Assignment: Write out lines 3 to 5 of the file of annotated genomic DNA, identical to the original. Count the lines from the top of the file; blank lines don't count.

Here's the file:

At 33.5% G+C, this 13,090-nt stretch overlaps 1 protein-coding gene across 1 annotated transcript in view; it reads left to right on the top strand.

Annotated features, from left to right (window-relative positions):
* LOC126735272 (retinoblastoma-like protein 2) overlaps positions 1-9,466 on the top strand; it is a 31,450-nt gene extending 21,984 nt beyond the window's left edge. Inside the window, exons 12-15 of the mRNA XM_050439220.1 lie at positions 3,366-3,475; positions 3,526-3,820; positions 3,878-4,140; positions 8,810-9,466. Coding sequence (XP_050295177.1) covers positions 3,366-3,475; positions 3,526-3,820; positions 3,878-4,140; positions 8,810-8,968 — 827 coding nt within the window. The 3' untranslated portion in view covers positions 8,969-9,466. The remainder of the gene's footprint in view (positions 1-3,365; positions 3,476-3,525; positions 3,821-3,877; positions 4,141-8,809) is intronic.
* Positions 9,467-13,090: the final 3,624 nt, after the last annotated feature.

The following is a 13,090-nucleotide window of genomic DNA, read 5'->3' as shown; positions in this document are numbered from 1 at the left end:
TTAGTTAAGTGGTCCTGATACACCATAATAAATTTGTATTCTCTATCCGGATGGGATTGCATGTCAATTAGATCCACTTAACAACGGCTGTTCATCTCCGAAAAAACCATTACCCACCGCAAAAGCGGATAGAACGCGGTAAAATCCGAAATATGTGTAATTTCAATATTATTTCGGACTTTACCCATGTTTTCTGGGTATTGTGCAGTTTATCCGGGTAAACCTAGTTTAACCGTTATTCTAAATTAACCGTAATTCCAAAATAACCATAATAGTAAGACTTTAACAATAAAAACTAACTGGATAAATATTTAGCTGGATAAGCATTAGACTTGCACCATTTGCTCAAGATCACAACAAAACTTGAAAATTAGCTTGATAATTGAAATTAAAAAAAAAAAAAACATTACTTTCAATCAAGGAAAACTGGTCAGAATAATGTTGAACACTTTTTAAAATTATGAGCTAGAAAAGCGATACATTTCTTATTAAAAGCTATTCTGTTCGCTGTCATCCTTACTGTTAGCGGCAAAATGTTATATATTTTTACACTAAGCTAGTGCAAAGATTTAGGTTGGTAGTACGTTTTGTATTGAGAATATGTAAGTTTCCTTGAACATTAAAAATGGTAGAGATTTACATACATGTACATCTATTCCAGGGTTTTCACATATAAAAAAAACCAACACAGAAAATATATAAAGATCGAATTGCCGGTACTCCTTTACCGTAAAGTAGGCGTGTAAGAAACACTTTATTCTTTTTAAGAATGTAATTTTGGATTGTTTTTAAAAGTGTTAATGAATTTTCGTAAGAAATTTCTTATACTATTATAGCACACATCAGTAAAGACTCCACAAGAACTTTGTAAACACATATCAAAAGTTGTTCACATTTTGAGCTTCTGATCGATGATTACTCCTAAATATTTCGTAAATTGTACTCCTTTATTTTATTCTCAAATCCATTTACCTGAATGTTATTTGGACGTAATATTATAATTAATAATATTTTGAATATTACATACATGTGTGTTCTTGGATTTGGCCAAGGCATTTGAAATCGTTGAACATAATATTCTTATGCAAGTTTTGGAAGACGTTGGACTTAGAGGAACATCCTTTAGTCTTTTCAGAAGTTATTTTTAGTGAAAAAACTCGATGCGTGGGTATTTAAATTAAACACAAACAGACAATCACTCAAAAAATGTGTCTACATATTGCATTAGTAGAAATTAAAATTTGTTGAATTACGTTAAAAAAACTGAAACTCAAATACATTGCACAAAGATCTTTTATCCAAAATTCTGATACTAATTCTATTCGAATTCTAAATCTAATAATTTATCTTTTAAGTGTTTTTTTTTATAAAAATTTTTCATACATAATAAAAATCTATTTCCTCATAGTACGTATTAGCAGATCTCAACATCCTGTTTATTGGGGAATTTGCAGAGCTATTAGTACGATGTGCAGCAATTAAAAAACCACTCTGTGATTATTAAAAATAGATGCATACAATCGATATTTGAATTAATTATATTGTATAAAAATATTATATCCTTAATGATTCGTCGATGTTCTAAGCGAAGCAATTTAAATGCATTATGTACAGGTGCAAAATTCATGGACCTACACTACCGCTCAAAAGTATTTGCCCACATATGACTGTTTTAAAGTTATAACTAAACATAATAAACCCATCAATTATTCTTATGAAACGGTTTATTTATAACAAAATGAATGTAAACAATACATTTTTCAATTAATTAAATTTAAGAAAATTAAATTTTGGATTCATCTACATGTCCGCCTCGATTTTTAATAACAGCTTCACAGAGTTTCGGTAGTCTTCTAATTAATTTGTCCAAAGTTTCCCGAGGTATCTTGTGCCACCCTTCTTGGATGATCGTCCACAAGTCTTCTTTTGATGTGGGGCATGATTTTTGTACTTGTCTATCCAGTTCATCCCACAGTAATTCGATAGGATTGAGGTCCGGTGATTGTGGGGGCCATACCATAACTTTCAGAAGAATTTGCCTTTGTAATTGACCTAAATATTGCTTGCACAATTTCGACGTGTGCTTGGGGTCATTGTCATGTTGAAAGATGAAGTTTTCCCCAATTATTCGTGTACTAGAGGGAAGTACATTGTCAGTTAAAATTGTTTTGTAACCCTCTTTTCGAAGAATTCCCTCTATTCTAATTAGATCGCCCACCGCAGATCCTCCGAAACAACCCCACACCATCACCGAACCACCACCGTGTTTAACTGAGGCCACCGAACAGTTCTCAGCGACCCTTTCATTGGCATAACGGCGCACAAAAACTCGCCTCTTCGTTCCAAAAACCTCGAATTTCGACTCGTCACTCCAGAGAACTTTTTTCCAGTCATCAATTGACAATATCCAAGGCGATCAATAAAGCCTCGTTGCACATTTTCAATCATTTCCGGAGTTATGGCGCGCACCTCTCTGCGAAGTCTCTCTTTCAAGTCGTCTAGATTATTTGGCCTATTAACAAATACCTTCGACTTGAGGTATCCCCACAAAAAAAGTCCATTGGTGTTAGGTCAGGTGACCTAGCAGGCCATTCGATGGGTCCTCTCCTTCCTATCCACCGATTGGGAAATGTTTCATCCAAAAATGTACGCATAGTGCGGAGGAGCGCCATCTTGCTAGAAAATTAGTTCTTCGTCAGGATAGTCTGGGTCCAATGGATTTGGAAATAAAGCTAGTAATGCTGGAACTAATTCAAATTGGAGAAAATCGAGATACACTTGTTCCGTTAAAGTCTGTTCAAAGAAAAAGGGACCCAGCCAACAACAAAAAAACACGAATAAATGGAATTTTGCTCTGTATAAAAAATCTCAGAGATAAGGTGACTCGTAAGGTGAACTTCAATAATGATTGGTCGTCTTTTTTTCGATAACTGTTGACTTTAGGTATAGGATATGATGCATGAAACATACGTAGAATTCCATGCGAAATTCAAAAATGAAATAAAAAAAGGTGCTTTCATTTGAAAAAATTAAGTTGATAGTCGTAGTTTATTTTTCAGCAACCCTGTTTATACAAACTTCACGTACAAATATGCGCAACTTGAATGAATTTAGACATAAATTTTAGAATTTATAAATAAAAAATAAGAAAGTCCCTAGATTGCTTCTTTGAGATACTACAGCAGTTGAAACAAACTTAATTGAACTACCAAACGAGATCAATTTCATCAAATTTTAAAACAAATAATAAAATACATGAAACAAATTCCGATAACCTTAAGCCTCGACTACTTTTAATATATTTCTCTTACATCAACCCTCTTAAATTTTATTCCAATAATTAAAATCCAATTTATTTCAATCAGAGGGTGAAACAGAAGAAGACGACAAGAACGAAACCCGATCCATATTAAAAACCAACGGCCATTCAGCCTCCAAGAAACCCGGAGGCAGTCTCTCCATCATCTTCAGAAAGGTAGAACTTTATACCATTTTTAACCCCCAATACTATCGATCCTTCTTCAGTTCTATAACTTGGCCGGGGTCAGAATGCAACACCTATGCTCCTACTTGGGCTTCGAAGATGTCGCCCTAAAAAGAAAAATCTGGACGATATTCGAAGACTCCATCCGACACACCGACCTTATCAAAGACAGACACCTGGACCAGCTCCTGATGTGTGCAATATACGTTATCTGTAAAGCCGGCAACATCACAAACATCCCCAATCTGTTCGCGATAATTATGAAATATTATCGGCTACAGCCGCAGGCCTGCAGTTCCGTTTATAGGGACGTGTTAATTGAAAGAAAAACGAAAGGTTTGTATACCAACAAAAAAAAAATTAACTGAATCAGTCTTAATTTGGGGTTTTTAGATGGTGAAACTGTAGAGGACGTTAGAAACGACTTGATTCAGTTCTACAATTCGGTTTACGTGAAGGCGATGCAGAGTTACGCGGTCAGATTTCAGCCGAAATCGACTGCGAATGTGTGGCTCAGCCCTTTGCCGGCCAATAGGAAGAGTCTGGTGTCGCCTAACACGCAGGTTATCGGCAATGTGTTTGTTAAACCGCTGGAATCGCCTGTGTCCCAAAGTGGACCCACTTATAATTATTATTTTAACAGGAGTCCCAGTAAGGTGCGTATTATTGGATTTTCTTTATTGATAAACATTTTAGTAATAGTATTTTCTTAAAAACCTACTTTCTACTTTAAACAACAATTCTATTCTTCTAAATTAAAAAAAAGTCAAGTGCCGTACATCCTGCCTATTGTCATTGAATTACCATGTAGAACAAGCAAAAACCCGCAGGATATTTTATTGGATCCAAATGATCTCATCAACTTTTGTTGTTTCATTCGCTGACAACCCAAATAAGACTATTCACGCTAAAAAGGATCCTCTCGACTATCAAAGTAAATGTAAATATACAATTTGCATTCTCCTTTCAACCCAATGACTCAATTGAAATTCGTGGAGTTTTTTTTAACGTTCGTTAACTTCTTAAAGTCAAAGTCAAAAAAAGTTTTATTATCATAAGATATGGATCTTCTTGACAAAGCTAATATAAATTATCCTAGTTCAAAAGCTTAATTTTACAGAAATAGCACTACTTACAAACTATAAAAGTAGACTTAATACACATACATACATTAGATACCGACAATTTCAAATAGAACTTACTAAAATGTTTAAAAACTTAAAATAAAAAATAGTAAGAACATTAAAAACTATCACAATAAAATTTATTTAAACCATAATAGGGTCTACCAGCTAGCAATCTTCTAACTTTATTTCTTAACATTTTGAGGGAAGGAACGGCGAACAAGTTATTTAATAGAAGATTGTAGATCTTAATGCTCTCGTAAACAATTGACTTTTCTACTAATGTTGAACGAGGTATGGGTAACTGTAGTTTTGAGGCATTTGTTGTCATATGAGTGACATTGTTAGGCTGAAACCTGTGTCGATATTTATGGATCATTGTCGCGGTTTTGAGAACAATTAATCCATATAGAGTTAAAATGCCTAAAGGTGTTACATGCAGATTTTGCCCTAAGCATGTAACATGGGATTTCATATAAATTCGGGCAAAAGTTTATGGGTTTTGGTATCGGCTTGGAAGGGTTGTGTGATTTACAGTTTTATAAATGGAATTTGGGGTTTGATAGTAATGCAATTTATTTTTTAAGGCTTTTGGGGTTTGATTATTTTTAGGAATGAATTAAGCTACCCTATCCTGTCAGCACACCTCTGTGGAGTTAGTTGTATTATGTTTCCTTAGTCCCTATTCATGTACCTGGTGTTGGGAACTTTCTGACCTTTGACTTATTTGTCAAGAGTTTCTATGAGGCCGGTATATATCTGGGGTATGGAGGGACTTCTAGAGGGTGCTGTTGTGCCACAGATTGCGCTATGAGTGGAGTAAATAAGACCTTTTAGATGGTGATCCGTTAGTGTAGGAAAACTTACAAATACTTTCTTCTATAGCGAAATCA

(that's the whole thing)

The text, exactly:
* LOC126735272 (retinoblastoma-like protein 2) overlaps positions 1-9,466 on the top strand; it is a 31,450-nt gene extending 21,984 nt beyond the window's left edge. Inside the window, exons 12-15 of the mRNA XM_050439220.1 lie at positions 3,366-3,475; positions 3,526-3,820; positions 3,878-4,140; positions 8,810-9,466. Coding sequence (XP_050295177.1) covers positions 3,366-3,475; positions 3,526-3,820; positions 3,878-4,140; positions 8,810-8,968 — 827 coding nt within the window. The 3' untranslated portion in view covers positions 8,969-9,466. The remainder of the gene's footprint in view (positions 1-3,365; positions 3,476-3,525; positions 3,821-3,877; positions 4,141-8,809) is intronic.
* Positions 9,467-13,090: the final 3,624 nt, after the last annotated feature.

The following is a 13,090-nucleotide window of genomic DNA, read 5'->3' as shown; positions in this document are numbered from 1 at the left end: